Will you summarize The Hunger Games using the Marxist approach?

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Katniss Everdeen, Peeta Mellark, Gale Hawthorne, and the other protagonists of TheHunger Games trilogy embody Marxist ideals, even if they may not do so with conscious knowledge of Marxist theory, since Hunger Games exists in a fictional universe. It would be interesting to look at a few elements from ...

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Katniss Everdeen, Peeta Mellark, Gale Hawthorne, and the other protagonists of The Hunger Games trilogy embody Marxist ideals, even if they may not do so with conscious knowledge of Marxist theory, since Hunger Games exists in a fictional universe. It would be interesting to look at a few elements from Suzanne Collins’ trilogy to explore its similarities with a Marxist worldview.

Firstly, the Capitol and the 12 districts are stark opposites of each other, representing respectively the wealthy bourgeoisie and the exploited proletariat Karl Marx and Friedrich Engles mention in The Communist Manifesto. In Marxist worldview, the proletariat are the producers of goods, while the elite are the consumers of those goods. Similarly, in The Hunger Games, the Capitol exploits District 12 for coal, District 11 for agriculture, and so on.

Secondly, is the use of spectacle or entertainment to control the proletariat. What religion represents in Marxist ideology, spectacle stands for in The Hunger Games: an “opium for the people.” According to Marx, conventional religion is a product of a capitalistic social system. Under this system, religion becomes a means for distracting people from their material reality and wretched conditions. Thus, religion helps maintain the status quo. In the world of The Hunger Games, the Capitol similarly uses the spectacle of the Games to keep people scared and entertained, and thus deflects any hope for chance or transformation.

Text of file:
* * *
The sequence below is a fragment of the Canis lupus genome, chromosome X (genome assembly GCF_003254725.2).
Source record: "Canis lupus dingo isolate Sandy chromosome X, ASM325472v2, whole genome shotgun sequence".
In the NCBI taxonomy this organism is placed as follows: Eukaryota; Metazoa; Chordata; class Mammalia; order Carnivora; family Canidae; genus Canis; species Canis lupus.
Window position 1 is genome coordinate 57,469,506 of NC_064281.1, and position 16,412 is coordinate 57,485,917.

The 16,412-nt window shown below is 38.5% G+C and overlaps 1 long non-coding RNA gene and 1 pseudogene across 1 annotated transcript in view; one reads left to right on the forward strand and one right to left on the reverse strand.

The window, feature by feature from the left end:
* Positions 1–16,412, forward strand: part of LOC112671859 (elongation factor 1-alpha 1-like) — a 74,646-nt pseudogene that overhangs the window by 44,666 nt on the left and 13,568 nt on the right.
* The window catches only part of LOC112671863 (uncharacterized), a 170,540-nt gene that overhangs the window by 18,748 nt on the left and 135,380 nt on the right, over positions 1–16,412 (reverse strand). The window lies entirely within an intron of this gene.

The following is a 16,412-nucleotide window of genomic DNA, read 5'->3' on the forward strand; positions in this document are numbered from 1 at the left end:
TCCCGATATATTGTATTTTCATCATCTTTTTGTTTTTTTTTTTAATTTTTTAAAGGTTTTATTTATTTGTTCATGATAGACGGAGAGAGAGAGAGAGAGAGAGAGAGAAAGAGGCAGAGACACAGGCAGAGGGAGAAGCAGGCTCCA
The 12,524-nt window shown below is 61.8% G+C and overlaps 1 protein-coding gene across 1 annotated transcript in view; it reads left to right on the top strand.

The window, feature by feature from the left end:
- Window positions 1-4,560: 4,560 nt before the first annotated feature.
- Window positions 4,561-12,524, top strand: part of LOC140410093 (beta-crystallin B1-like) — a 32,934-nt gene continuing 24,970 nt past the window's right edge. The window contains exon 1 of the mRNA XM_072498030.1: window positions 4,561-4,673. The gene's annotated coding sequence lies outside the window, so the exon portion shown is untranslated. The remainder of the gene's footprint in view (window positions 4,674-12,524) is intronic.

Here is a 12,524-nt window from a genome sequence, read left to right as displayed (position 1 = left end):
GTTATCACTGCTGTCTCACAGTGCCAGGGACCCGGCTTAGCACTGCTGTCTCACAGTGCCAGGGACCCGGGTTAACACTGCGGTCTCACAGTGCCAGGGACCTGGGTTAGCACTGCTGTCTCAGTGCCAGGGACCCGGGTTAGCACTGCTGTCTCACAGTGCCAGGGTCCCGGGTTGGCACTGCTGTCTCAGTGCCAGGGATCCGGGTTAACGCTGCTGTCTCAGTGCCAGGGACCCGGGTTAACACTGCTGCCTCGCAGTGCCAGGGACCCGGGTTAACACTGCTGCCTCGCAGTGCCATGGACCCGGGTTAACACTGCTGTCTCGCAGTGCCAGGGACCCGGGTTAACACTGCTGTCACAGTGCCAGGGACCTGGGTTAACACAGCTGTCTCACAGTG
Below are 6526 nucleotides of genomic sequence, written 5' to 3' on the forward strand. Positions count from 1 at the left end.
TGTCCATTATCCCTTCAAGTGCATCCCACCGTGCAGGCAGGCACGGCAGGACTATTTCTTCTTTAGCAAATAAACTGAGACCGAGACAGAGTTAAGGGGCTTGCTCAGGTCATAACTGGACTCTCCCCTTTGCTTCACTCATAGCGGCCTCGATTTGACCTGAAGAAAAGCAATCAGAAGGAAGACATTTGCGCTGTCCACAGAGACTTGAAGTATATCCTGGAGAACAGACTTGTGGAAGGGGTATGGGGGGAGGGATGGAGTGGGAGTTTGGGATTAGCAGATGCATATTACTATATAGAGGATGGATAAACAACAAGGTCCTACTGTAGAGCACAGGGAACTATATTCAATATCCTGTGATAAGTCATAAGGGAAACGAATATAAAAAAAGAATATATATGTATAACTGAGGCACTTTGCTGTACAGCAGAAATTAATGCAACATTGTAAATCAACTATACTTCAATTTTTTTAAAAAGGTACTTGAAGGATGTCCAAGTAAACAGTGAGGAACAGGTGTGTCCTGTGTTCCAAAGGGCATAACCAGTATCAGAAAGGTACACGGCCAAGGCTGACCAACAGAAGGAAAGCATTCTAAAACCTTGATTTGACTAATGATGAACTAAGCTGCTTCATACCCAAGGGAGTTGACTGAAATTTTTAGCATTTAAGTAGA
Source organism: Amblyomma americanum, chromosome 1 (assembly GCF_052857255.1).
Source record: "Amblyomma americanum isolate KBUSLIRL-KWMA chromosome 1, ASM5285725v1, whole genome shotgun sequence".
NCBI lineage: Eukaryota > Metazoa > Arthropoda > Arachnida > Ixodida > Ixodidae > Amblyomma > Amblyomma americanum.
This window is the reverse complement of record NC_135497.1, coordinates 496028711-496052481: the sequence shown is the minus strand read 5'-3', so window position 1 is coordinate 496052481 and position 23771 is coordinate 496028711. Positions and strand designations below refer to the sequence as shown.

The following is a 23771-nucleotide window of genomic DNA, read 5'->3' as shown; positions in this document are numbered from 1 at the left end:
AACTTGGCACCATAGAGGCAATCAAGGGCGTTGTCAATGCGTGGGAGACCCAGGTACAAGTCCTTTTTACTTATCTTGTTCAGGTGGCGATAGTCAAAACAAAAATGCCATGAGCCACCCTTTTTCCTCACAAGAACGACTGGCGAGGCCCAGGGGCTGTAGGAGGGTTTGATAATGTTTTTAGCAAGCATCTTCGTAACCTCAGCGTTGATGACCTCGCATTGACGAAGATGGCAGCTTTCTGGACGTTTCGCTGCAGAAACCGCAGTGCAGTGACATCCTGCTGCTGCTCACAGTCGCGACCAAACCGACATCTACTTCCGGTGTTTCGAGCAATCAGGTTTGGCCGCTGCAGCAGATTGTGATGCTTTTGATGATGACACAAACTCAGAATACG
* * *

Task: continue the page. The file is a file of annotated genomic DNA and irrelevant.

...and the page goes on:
Finally, these words from The Communist Manifesto can be used to explain the emergence of Katniss as the mockingjay and the eventual rebellion which brings down President Snow and the Capitol.

What the bourgeoisie therefore produces, above all, are its own gravediggers. Its fall and the victory of the proletariat are equally inevitable.

In The Hunger Games, its oppressive policies as well as its use of spectacle as a means of control turn upon the Capitol ultimately, destroying the hegemony of the bourgeoisie. The televization of the Games, meant to turn the proletariat’s powerlessness into entertainment, itself helps in building the legend of the mockingjay and gives the rebels a rallying point. Thus, the bourgeois are their own “gravediggers.” The logical end of an extremely capitalistic system such as in world of The Hunger Games is the proletariat or districts rising to overthrow the elite, sometimes with violence. However, Collins treats Marx’s idealization of the revolution with some skepticism. Alma Coin, the leader of the rebels, is herself shown to be ultimately corrupt, which mirrors real-world concerns about totalitarian leaders appropriating Marxist ideology. Thus, The Hunger Games largely partakes of the Marxist worldview, but with a healthy seasoning of cynicism.

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Marxism understands the world as divided into two groups: the workers, or proletariat, and the owners of businesses and industry, the bourgeois class. Whether they recognize it or not, the two classes are in perpetual conflict. Any idea that they can work together harmoniously is a mystification or false story, for the bourgeoisie will always exploit the proletariat, as that is how they make the profits that finance their comfortable lives.